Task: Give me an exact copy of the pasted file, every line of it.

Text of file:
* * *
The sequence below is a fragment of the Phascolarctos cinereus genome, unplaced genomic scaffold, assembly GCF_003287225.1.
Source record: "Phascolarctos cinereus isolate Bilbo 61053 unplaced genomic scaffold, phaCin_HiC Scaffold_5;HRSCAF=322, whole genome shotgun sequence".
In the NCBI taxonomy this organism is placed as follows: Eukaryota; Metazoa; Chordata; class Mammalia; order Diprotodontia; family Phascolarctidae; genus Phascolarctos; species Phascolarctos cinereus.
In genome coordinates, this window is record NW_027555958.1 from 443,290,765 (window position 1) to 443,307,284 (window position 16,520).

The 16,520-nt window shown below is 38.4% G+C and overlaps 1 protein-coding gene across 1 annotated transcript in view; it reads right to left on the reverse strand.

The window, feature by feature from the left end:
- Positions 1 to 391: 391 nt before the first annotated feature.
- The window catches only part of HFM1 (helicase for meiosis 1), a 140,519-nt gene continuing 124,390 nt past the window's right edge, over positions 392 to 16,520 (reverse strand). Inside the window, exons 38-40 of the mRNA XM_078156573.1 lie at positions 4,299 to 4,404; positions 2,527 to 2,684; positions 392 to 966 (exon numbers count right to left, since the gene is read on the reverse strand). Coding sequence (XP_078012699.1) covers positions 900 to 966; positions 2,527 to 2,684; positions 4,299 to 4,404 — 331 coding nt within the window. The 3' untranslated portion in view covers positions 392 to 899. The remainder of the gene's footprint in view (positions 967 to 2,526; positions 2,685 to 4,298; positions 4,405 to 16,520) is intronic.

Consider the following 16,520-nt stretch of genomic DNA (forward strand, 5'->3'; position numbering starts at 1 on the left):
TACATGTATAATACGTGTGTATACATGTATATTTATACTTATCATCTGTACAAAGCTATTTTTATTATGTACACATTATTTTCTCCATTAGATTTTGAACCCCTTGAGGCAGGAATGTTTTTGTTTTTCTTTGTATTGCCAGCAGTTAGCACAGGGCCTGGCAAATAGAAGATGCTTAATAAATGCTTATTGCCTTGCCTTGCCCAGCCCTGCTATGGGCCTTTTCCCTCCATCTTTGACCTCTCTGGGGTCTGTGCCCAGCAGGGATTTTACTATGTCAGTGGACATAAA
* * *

The sequence below is a fragment of the Phascolarctos cinereus genome, unplaced genomic scaffold, assembly GCF_003287225.1.
Source record: "Phascolarctos cinereus isolate Bilbo 61053 unplaced genomic scaffold, phaCin_HiC Scaffold_5;HRSCAF=322, whole genome shotgun sequence".
In the NCBI taxonomy this organism is placed as follows: Eukaryota; Metazoa; Chordata; class Mammalia; order Diprotodontia; family Phascolarctidae; genus Phascolarctos; species Phascolarctos cinereus.
In genome coordinates, this window is record NW_027555958.1 from 443,290,765 (window position 1) to 443,307,284 (window position 16,520).

The 16,520-nt window shown below is 38.4% G+C and overlaps 1 protein-coding gene across 1 annotated transcript in view; it reads right to left on the reverse strand.

The window, feature by feature from the left end:
- Positions 1 to 391: 391 nt before the first annotated feature.
- The window catches only part of HFM1 (helicase for meiosis 1), a 140,519-nt gene continuing 124,390 nt past the window's right edge, over positions 392 to 16,520 (reverse strand). Inside the window, exons 38-40 of the mRNA XM_078156573.1 lie at positions 4,299 to 4,404; positions 2,527 to 2,684; positions 392 to 966 (exon numbers count right to left, since the gene is read on the reverse strand). Coding sequence (XP_078012699.1) covers positions 900 to 966; positions 2,527 to 2,684; positions 4,299 to 4,404 — 331 coding nt within the window. The 3' untranslated portion in view covers positions 392 to 899. The remainder of the gene's footprint in view (positions 967 to 2,526; positions 2,685 to 4,298; positions 4,405 to 16,520) is intronic.

Consider the following 16,520-nt stretch of genomic DNA (forward strand, 5'->3'; position numbering starts at 1 on the left):
TACATGTATAATACGTGTGTATACATGTATATTTATACTTATCATCTGTACAAAGCTATTTTTATTATGTACACATTATTTTCTCCATTAGATTTTGAACCCCTTGAGGCAGGAATGTTTTTGTTTTTCTTTGTATTGCCAGCAGTTAGCACAGGGCCTGGCAAATAGAAGATGCTTAATAAATGCTTATTGCCTTGCCTTGCCCAGCCCTGCTATGGGCCTTTTCCCTCCATCTTTGACCTCTCTGGGGTCTGTGCCCAGCAGGGATTTTACTATGTCAGTGGACATAAA